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Beach Writers Autumn Retreat to focus on protecting author rights

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Written by Staff Reports Sunday, September 08, 2013 12:00 pm

CAPE MAY COURT HOUSE - The Beach Writers, in conjunction with Atlantic Cape Community College, will host their inaugural Autumn Retreat Sunday, Oct. 27 at Jessie Creek Winery, 1 N. Delsea Drive, Cape May Court House.

The one-day seminar is a satellite of the North Wildwood Beach Writers Conference held annually in June. The retreat complements the conference’s focus on writing and publishing with the next step: protecting your rights as an author.

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William Ris Gallery exhibiting pastel landscapes

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Written by Staff Reports Friday, August 23, 2013 06:15 am

 Clockwise from top left are Breaking Light by Wendy McClatchy
September Wetlands by Ann Guidera-Matey
Somewhere by Stan Sperlak
Swept Away by Elissa Prystauk
 Clockwise from top left are Breaking Light by Wendy McClatchy September Wetlands by Ann Guidera-Matey Somewhere by Stan Sperlak Swept Away by Elissa Prystauk

STONE HARBOR - The William Ris Gallery at 9400 Second Ave. in Stone Harbor is currently exhibiting pastel landscapes by various local artists.

The featured pastel artists include Wendy McClatchy, Ann Guidera-Matey, Stan Sperlak and Elissa Prystauk.

Whether depicting a scene in Avalon, Stone Harbor, Sea Isle City, Goshen or beyond, each painting reflects the diverse landscape of the Southern Jersey area – all close in proximity but decidedly different.

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Beach Reads > Aug. 16, 2013

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Written by Marjorie Preston Saturday, August 17, 2013 01:08 pm

Super Boys

by Brad Ricca, St. Martin’s Press

Subtitled “The Amazing Adventures of Jerry Siegel and Joe Shuster, Creators of Superman,” this hefty bio will be a treat for comic book fans and anyone who loves a great rags-to-riches-to-rags story. Just as in the comics, “Super Boys” has its heroes and villains. In the hero category: the imaginative, obsessive, adorably geeky writer and artist who created the Man of Steel while in their teens. The boys who created Superman might have become super-rich if not for one grievous mistake: they agreed to accept $130 from DC Comics (in the villain category) for exclusive rights to the cartoon.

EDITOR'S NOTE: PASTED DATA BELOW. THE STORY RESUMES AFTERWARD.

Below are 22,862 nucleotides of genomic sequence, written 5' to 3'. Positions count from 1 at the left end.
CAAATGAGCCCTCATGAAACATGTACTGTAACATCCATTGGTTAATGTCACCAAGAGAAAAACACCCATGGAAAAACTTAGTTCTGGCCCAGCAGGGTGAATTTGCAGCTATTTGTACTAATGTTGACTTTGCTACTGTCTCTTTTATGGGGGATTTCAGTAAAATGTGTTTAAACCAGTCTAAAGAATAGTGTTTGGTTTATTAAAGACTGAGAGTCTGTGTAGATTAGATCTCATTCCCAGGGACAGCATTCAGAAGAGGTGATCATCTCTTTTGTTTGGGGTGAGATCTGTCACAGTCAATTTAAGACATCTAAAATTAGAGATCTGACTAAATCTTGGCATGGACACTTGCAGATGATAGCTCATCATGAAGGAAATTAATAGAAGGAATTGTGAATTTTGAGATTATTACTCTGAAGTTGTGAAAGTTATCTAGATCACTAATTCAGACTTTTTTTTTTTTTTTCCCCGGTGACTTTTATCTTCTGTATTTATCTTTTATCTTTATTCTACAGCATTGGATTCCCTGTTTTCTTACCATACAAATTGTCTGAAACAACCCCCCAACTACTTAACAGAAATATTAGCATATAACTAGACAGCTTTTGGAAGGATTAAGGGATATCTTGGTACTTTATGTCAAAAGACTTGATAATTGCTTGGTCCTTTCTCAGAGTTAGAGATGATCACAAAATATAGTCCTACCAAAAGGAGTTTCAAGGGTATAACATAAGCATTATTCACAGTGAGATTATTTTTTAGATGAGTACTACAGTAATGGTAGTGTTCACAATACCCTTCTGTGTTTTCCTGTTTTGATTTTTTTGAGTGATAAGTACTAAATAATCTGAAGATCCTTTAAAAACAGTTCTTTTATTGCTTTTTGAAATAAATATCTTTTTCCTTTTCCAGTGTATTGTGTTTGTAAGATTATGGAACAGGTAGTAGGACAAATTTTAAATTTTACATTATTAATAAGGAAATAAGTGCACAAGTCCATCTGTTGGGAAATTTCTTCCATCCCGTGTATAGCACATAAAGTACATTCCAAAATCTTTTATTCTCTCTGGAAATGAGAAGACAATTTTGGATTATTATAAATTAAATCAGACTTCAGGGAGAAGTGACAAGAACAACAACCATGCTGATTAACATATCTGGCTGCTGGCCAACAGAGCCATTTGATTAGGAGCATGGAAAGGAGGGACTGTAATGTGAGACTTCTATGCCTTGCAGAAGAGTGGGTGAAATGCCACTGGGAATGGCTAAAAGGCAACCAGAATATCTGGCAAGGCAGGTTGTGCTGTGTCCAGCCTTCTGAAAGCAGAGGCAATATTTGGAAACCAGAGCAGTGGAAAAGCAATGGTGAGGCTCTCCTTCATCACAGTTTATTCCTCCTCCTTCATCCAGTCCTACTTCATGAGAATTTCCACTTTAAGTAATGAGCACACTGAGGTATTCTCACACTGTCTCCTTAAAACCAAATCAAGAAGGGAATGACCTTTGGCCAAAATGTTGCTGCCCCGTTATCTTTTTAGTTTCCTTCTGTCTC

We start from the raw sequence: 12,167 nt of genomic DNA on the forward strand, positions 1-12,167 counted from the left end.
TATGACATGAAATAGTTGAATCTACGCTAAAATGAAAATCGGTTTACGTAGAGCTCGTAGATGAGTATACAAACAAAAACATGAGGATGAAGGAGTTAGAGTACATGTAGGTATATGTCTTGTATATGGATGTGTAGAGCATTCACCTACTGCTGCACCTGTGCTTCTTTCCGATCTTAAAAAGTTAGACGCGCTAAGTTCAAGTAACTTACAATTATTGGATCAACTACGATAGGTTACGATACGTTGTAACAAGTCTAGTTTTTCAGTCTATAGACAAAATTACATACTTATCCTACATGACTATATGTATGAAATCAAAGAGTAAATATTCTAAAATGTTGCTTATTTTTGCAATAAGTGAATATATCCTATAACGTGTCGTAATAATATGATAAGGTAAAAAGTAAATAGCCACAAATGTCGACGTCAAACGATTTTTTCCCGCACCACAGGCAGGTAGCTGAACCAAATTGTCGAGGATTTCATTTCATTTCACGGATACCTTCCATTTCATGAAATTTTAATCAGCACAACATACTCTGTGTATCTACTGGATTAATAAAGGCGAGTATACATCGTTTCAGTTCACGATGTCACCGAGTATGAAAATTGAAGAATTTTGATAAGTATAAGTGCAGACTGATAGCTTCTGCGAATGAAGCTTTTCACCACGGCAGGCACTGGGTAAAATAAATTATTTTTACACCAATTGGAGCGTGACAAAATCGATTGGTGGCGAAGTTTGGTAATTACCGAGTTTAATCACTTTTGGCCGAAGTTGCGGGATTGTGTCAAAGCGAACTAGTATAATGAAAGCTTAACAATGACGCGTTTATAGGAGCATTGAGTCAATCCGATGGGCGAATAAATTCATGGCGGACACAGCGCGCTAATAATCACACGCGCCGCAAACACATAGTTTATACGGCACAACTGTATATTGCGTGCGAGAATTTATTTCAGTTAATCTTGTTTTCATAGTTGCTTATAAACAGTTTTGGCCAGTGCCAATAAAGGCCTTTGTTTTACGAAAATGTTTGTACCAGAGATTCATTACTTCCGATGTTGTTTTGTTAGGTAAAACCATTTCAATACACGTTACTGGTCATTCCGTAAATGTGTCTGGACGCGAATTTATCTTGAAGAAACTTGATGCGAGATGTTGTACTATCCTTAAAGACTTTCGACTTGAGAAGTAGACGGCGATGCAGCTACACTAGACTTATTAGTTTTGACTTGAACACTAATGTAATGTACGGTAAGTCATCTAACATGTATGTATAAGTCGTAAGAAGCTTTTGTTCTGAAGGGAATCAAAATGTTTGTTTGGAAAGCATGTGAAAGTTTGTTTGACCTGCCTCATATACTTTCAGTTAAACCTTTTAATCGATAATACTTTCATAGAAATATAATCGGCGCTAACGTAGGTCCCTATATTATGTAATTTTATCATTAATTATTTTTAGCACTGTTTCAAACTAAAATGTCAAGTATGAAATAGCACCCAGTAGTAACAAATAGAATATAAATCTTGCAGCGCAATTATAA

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East meets West at Ris Gallery

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Written by Staff Reports Tuesday, August 13, 2013 12:00 am

‘A Noble Gift’ by Jane Hartley. ‘A Noble Gift’ by Jane Hartley.

STONE HARBOR - The William Ris Gallery at 9400 Second Ave. in Stone Harbor is currently exhibiting “Flora, Fauna & Far East: A Collection of Blessings and Symbolism as East Meets West” by artist Jane Hartley.

The preview of work recently completed by Hartley contains still-life paintings and her book of the same title, which explains the symbolism, history and meaning behind each painting.

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beach reads > July 26, 2013

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Written by Marjorie Preston Friday, July 26, 2013 04:23 am

 The View from Penthouse B. The View from Penthouse B.

The View from Penthouse B.
by Elinor Lipman,
Houghton Mifflin Harcourt

There is delight and surprise on every page of this novel by the author of “The Family Man.” Sisters Gwen and Margot were double-crossed by fate – Gwen when her young husband died in his sleep; Margot when her husband, a fertility doctor, went to prison for trying to personally inseminate patients. Margot also lost a small fortune investing with Bernie Madoff, and has just one thing of value: her Greenwich Village penthouse. To conserve their small resources, Margot and Gwen agree to live together and then take in a boarder named Anthony, who lost his job when Lehman Brothers collapsed. Together they resolve to leave behind past sorrows and jump-start their lives. It is especially hard for Gwen, who yearns to be loved again but cannot move beyond her own shyness and memories of the sweet passion she shared with Edwin. Things are complicated when Margot’s pompous ex is paroled, moves in downstairs and finds the son he fathered, now a young artist. In the hands of a lesser writer, this convoluted plot might seem outlandish. Lipman makes it wholly credible, witty, wonderful, and in a way comforting, reminding us that no story is ever really finished, and sometimes even egregious sins can be redeemed.